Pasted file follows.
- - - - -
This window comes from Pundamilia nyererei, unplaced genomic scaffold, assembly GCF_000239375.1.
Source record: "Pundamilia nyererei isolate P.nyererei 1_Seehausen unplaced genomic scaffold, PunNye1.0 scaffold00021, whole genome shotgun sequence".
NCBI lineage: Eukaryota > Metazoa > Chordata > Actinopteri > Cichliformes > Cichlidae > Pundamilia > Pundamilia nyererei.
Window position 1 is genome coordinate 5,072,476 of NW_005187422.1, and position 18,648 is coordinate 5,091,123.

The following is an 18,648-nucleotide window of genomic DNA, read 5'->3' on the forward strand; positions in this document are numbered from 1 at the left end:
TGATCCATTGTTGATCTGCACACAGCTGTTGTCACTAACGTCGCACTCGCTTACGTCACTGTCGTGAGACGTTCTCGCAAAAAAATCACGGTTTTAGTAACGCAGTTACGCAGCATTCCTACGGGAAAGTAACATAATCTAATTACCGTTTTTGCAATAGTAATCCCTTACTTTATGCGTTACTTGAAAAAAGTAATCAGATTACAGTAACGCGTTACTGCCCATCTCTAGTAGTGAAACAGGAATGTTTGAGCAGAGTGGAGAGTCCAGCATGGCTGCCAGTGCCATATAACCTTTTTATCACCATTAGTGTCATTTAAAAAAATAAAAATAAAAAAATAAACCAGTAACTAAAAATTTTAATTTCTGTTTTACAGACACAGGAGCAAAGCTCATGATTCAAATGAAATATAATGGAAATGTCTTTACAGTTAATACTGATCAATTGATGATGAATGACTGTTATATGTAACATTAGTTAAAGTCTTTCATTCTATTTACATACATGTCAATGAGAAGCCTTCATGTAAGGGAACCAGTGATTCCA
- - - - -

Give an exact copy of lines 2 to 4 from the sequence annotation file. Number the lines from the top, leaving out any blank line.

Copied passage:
Source record: "Pundamilia nyererei isolate P.nyererei 1_Seehausen unplaced genomic scaffold, PunNye1.0 scaffold00021, whole genome shotgun sequence".
NCBI lineage: Eukaryota > Metazoa > Chordata > Actinopteri > Cichliformes > Cichlidae > Pundamilia > Pundamilia nyererei.
Window position 1 is genome coordinate 5,072,476 of NW_005187422.1, and position 18,648 is coordinate 5,091,123.